Fonts that can be used for free only by mentioning the author -- a clarification

Riccardo Mori's picture

Hi folks!

I'm a long-time member of this fine place, but alas I rarely post. This is the first time I start a thread and I do hope I'm posting in the right forum section.

A few days ago, a dear friend of mine wrote me:

Since the beginning of this year, I've been working in a section of the Publications Office of the EU that deals with copyright. A few days ago I was given the task of revising a part of our site that deals with multimedia publications in terms of copyright. The paragraph about fonts (archaically called "founts") reads:

"Founts are sometimes subject to copyright protection, for example the fount currently used for the Official Journal of the European Communities (Albertina), and are thus not automatically usable in other circumstances without the prior written permission of the rights owner"

I was thinking of rephrasing it like this:

"Some founts are a commercial product and can only be used if they have been regularly purchased. For example, the fount currently used for the Official Journal of the European Union (Albertina) is produced and sold by Linotype GmbH and must be purchased from them to be used."

Then I showed it to my direct superior, who told me that there are open source fonts, commercial fonts and other kinds of free fonts that can be used free of charge only by mentioning the author of the font. I've never heard of the latter category, but maybe you can enlighten me (Google wasn't much helpful).

I told him that I've never actually encountered such a condition of use on fonts. Or at least, not phrased that way. Instead, I have encountered the familiar "This font is free for non-commercial use" or "...for personal use only".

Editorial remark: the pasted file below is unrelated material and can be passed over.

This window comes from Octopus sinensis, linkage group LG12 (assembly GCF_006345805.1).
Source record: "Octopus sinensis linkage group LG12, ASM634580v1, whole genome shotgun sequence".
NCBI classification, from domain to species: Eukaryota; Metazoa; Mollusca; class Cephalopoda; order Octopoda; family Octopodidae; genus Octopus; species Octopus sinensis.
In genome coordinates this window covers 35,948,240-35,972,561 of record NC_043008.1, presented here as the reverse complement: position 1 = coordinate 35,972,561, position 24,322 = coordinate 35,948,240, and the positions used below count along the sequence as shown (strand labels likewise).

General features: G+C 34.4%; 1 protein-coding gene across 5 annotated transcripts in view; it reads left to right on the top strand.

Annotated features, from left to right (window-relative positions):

So, what I'm asking you is basically this: Is my friend's boss correct in claiming that there are "other kinds of free fonts that can be used free of charge only by mentioning the author of the font"? It doesn't sound right to me.

Thanks in advance for your attention and insight!

Cheers,
Rick

metalfoot's picture

I have heard of that, but I can't think of any examples at the moment.

brianskywalker's picture

This is called attribution. Some fonts use the Creative Commons Attribution 2.0 Generic License, which allows any use, under the condition the fonts are attributed in the specified by the author or licensor. There is are fonts that use it listed on this page The IM Fell Types also used a similar license, but have since switched to the SIL Open Font License.

Hope that helps.

sgh's picture

The license of the font Kerkis (a nice Greek accompaniment to Bookman) states that

If you want to use this font family in commercial work (like in books) you *must* include in the Copyright section the fact that you are using "Kerkis (C) Department of Mathematics, University of the Aegean".

The font is otherwise free to use. However, I think Kerkis is now also licensed under the LaTeX Project Public License, and that license does not have such a restriction.

Bert Vanderveen's picture

You can not ‘purchase’ fonts (like most software) — you pay for a license to use them, the cost of which depends on the way the font is deployed and the number of computers it will installed on.

The so called free fonts mostly use a licensing scheme where personal use is free, but commercial usage is subject to a fee.

The whole attribution issue is debatable — I have never seen a EULA for a free font where this was a requirement. Distribution is a different aspect: you are required to keep font and EULA together when redistributing.

Jens Kutilek's picture

I know a few fonts that use a Creative Commons Attribution license. For example, Yanone Kaffesatz and Vollkorn (at least until Google »liberated« them), and my own Comic Jens. Maybe it’s a German thing ;)

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